“For I do not feel shame upon the good message, for it is the power of God unto salvation for every (one) trusting—for the Yehudean {Jew} first, and (also) for the Greek. For in it the justice/just-ness of God is uncovered, out of trust (and) into trust, even as it has been written, ‘the just (person) will live out of trust’.”

The italicized words give a clear and concise definition of what the good message is:

  • “the power of God”—i.e., God’s power is manifest in and through it, being communicated to those who hear
    • “unto salvation”—the prepositional expression indicated the purpose (and result) of the message
      • “for everyone trusting”—the message brings salvation only for those who trust in it

That this applies to Jews and non-Jews (Gentiles) equally is a distinctive Pauline emphasis (though not exclusive to him) and is a major theme of Romans. The statement in verse 17 also reflects Pauline thought and (theological) expression, and is epexegetical here—it further clarifies the proposition in v. 16. A similar structure may be discerned:

    • “the justice/just-ness [dikaiosu/nh] of God…”
      • “…unto/into trust”
        • (everyone trusting will live): “…the just will live out of trust”

This is not the place to attempt a detailed exegesis of this powerful and profound declaration (itself an interpretation of Habakkuk 2:4), only to state here that it is a fundamental theological proposition of Paul’s, and that he spends the better part of Romans expounding it (especially in chapters 2-4). In literary and theological terms, he is doing very much what he expressed in 1:15: “…to bring the good message also to you the (one)s in Rome”.

Romans 10:15-16

At the end of the main body (probatio) of the letter, we find the famous (and controversial) chapters 9-11 on the place of Israel in God’s plan of salvation. For the first (and only) time in Paul’s surviving letters, he addresses the problematic question of how it is that so many of God’s chosen people (Israel) have rejected or failed to respond to the Gospel. The point of difficulty is summarized in verses 15-16 of chapter 10. First, Paul refers to himself (and his fellow ministers) again as ones chosen to proclaim the good message, citing Isaiah 52:7, one of the key (Deutero-)Isaian passages in which the verb eu)aggeli/zw is used in the Greek (cf. my earlier note). The early believers (including apostles such as Paul) fulfilled this passage as messengers bringing the good news to all people, and yet much of Israel did, or would, not accept the message, as Paul states in verse 16: “but not all heard under [i.e. responded to, heeded] the good message”. This rejection effectively turns many/most Jews into “enemies” of the Gospel—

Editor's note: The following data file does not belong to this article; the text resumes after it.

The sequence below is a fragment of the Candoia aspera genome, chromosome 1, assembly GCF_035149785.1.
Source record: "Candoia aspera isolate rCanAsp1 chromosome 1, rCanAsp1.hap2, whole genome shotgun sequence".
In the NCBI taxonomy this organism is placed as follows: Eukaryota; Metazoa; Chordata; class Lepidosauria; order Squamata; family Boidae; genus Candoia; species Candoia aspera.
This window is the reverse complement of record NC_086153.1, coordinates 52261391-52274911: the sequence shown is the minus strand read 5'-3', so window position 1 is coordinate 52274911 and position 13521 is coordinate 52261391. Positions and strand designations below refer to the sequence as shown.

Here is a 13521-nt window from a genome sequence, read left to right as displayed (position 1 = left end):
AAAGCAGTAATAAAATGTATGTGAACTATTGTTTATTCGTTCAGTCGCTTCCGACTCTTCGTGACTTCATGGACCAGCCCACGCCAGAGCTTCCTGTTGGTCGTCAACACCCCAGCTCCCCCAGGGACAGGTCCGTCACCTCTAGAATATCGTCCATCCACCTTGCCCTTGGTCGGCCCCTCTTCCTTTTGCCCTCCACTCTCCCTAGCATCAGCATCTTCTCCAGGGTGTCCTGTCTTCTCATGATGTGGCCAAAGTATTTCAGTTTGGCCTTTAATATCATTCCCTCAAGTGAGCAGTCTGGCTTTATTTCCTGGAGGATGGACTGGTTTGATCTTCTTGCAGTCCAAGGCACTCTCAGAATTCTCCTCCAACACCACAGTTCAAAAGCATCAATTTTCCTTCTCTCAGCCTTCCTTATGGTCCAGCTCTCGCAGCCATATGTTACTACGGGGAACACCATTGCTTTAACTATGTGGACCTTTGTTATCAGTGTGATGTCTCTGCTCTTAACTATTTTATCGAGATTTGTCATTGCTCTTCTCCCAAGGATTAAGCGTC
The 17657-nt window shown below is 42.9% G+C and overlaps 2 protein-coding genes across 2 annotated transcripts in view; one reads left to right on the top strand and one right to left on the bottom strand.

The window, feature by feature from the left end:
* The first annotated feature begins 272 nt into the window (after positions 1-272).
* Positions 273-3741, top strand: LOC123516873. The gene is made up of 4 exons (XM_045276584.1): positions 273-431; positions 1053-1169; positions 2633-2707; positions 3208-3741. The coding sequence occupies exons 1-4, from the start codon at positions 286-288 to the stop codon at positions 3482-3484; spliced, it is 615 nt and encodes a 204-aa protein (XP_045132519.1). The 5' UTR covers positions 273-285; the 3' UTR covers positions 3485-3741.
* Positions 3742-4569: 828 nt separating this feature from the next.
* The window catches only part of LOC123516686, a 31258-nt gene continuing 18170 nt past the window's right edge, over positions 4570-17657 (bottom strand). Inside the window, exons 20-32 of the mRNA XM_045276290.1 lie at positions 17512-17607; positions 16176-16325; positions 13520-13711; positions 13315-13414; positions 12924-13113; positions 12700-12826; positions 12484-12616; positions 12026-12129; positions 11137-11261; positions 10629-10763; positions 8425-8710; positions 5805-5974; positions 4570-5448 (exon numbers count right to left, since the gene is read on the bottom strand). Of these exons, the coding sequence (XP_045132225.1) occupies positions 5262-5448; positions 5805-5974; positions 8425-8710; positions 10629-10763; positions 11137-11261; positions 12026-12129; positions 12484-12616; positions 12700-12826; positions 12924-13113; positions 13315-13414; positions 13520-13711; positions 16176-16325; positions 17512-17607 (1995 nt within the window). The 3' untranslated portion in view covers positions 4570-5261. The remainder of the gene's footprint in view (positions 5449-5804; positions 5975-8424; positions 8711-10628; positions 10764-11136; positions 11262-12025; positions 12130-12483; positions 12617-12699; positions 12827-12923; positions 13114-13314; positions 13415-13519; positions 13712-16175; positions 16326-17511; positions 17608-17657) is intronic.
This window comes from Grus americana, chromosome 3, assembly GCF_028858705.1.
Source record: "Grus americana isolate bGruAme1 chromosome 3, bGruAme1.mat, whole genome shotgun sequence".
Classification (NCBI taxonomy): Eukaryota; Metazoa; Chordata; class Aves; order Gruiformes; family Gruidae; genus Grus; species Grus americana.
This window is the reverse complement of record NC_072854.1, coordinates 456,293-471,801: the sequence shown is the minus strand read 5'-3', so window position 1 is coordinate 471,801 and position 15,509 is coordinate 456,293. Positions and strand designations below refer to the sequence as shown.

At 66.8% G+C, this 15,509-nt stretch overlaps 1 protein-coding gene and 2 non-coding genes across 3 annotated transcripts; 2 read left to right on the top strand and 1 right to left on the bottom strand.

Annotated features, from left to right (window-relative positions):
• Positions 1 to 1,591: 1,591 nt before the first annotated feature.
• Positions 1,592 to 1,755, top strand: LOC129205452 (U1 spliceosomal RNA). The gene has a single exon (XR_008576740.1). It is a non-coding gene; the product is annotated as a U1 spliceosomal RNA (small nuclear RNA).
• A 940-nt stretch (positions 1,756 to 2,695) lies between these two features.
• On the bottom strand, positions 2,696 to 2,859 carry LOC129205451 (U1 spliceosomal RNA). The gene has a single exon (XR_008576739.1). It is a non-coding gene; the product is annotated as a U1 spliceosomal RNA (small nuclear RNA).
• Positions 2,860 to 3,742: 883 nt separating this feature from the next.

“…according to the good message (they are) enemies through [i.e. because of] you” (11:28a)

which seems to be in direct contrast to their status as God’s chosen people:

“…but according to the gathering out (they are one)s loved through [i.e. because of] the Fathers” (v. 28b)

Paul’s attempt to explain and reconcile this apparent contradiction in chapters 9-11 is highly complex, and his line of argument, and how it can/should be interpreted, remains much discussed (and disputed) by commentators today. What is important to note here is how the “good message” (eu)agge/lion) is central to the religious identity of believers. As in Galatians (cf. the previous note), Paul frames the Jewish-Christian conflict over religious identity in terms of response to the Gospel message.

The eu)aggel- word group occurs four more times in Romans, including three times in the personal exhortation(s) of chapter 15 (vv. 16, 19-20). Paul’s work as minister of the Gospel is expressed three ways, which should by now be familiar:

    • “the good message of God” (v. 16), using the unusual phrase “working as a sacred official [i.e. priest] (for) the good message of God”; on numerous occasions, Paul compares the Gospel ministry to the ancient priesthood
    • “the good message of the Anointed {Christ}” (v. 19), where Paul, referring to the total of his lifetime of ministry, as “to have fulfilled [peplhrwke/nai] the good message of the Anointed”
    • with the verb eu)aggeli/zomai (v. 20)

The noun eu)agge/lion occurs again in the closing words of the letter (16:25ff), which echo the opening sections (cf. on 1:1, 16, etc, above) in wording and theme:

“…according to my good message and the proclamation of Yeshua (the) Anointed, according to the uncovering of the secret having been kept silent for age(-long) times, but shining forth now…”

Note the three parallel expressions, which I have arranged as a chiasm:

    • “my good message”
      • “the proclamation of Yeshua”
    • “the uncovering of the secret”

Paul thus equates the Gospel message which he proclaims with the revelation of a great mystery long kept hidden (by God), and that both—Gospel and Revelation—are identified as proclaiming the truth about Jesus.